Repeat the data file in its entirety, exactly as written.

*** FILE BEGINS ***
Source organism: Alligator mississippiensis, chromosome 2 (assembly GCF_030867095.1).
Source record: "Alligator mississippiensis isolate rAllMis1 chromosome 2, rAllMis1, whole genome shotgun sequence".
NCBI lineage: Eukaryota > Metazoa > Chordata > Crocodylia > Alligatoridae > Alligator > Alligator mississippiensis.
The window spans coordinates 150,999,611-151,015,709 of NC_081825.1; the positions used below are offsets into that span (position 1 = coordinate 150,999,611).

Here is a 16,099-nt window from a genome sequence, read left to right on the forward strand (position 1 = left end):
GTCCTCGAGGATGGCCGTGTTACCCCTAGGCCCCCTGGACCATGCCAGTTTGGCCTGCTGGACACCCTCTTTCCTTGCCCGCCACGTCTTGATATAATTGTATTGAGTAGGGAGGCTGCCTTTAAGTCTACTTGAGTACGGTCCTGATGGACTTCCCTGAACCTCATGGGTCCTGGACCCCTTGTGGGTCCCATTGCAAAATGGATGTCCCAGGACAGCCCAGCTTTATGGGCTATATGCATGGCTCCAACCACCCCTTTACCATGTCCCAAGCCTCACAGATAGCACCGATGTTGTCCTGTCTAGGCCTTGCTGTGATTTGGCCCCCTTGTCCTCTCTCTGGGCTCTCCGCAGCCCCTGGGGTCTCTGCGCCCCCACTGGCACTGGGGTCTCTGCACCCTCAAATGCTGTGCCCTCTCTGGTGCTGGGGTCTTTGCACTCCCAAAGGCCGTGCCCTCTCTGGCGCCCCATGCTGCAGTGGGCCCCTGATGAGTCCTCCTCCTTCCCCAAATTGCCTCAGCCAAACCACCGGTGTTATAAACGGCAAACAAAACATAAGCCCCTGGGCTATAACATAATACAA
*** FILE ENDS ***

Source organism: Alligator mississippiensis, chromosome 2 (assembly GCF_030867095.1).
Source record: "Alligator mississippiensis isolate rAllMis1 chromosome 2, rAllMis1, whole genome shotgun sequence".
NCBI lineage: Eukaryota > Metazoa > Chordata > Crocodylia > Alligatoridae > Alligator > Alligator mississippiensis.
The window spans coordinates 150,999,611-151,015,709 of NC_081825.1; the positions used below are offsets into that span (position 1 = coordinate 150,999,611).

Here is a 16,099-nt window from a genome sequence, read left to right on the forward strand (position 1 = left end):
GTCCTCGAGGATGGCCGTGTTACCCCTAGGCCCCCTGGACCATGCCAGTTTGGCCTGCTGGACACCCTCTTTCCTTGCCCGCCACGTCTTGATATAATTGTATTGAGTAGGGAGGCTGCCTTTAAGTCTACTTGAGTACGGTCCTGATGGACTTCCCTGAACCTCATGGGTCCTGGACCCCTTGTGGGTCCCATTGCAAAATGGATGTCCCAGGACAGCCCAGCTTTATGGGCTATATGCATGGCTCCAACCACCCCTTTACCATGTCCCAAGCCTCACAGATAGCACCGATGTTGTCCTGTCTAGGCCTTGCTGTGATTTGGCCCCCTTGTCCTCTCTCTGGGCTCTCCGCAGCCCCTGGGGTCTCTGCGCCCCCACTGGCACTGGGGTCTCTGCACCCTCAAATGCTGTGCCCTCTCTGGTGCTGGGGTCTTTGCACTCCCAAAGGCCGTGCCCTCTCTGGCGCCCCATGCTGCAGTGGGCCCCTGATGAGTCCTCCTCCTTCCCCAAATTGCCTCAGCCAAACCACCGGTGTTATAAACGGCAAACAAAACATAAGCCCCTGGGCTATAACATAATACAA